3 Most Important Usability KPI

It’s fairly easy to get the hang of the basic sciences and basic challenges involved in usability, but you can never truly master these, only come close. But, when it comes to testing and measuring usability, some of the metrics are soft or fuzzy, and there are so many testing methods to measure them that it can just make your head spin. It would be much easier if you had a solid view of usability KPI ahead of time.

The problem is that usability is such a vast, abyssal thing that there’s not really an easy way to boil down all the important metrics and KPI something this broadly encompassing brings about. So, all you can really do is look at sets of basic metrics types, and regard these as basic KPI.

This means I can’t give you a simple and short explanation of how to measure these, nor acquire them, as they’re not singular entities and along with that, there are a lot of very circumstantial things that change how and what you measure within these. And these are things I could not begin to predict.

That said, these are the three basic sets of things to watch.


#1 – Benchmarking

Benchmarking results across target devices is very, very important. Does it function speedily, with smooth transition? Does it refrain from slowing the whole system down? Can the user comfortably operate it on all of the target devices?

These are all benchmarking concerns, and they measure the basic ability for a device to perform with this software. If it doesn’t work, then the usability factors onwards are kind of defeated points, aren’t they?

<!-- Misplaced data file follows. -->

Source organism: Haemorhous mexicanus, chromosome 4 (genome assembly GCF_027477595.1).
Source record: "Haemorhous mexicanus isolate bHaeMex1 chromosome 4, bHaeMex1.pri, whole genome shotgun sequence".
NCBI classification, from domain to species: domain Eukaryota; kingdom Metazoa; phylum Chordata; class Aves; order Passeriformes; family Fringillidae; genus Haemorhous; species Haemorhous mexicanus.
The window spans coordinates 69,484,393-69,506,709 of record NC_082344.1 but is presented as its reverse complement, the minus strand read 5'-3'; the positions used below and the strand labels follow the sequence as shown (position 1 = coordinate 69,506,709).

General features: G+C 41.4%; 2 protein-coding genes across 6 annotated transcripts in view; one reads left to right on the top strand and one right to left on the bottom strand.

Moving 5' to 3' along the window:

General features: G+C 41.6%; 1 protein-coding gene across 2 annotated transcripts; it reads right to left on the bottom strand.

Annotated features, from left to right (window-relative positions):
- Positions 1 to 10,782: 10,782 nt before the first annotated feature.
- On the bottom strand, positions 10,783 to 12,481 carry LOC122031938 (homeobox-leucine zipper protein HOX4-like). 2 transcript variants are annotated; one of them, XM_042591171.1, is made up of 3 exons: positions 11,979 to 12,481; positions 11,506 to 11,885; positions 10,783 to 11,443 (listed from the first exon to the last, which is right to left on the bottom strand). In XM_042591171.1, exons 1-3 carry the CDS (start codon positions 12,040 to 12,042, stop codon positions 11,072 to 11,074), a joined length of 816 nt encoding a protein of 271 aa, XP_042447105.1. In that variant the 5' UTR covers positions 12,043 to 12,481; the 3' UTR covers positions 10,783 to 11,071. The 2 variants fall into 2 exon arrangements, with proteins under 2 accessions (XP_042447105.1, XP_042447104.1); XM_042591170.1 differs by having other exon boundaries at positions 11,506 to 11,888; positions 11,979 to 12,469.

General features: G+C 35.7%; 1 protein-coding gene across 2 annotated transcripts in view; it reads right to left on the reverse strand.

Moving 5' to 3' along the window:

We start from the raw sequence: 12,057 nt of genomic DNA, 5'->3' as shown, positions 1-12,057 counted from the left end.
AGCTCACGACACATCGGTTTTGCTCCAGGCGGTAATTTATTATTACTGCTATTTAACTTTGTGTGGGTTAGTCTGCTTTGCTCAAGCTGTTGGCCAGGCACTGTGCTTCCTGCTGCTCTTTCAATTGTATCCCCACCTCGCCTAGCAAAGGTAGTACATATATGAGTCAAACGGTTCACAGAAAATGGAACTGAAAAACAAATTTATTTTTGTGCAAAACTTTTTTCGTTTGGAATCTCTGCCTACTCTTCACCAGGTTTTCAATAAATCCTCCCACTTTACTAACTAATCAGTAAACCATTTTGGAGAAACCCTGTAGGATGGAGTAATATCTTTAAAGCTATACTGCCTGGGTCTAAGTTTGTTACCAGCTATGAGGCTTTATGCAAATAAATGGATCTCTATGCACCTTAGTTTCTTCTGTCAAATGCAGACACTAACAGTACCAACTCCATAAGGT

Yes, yes they are.

#2 – User Input

Ok, specifically, complaints about odd conventions you’re using for layouts, control styles or procedures as well as requests for features that already exist. These show how natural your layouts and navigation are, and it also shows how easy it is for a user to discover all of the abilities the software or web page provides.

You must let users voice their minds and their concerns, in order to truly measure these human factors of engagement and interaction.

You have to sift through a lot of nonsense and useless output to get data from this, but using modern term and keyword tracking technology much eases this.

#3 – Task Performance Speeds

Finally, you need to keep an eye on how long it takes users to perform tasks that they already know how to do, and don’t have to stop and think about. Any slow down (measured in milliseconds) from pointless mouse maneuvering, clicking of buttons and so forth needs to be reduced by making it more dynamic and sweeping per step of use.

If an interface or navigation pattern is too “high resolution” in steps being manual, it will get tiresome to use, and it will cost a lot of productivity and speed loss to this overblown silliness.

These are some of the bigger sets of usability KPI to focus on, but as I said before, they’re merely general categories, as any one of these contains a wide variety of metrics that, again, depend on your situation when it comes to measurement and value assignment.


Jessica is the Lead Author & Editor of UsabilityLab Blog. Jessica writes for the UsabilityLab blog to create a source for news and discussion about some of the issues, challenges, news, and ideas relating to usability.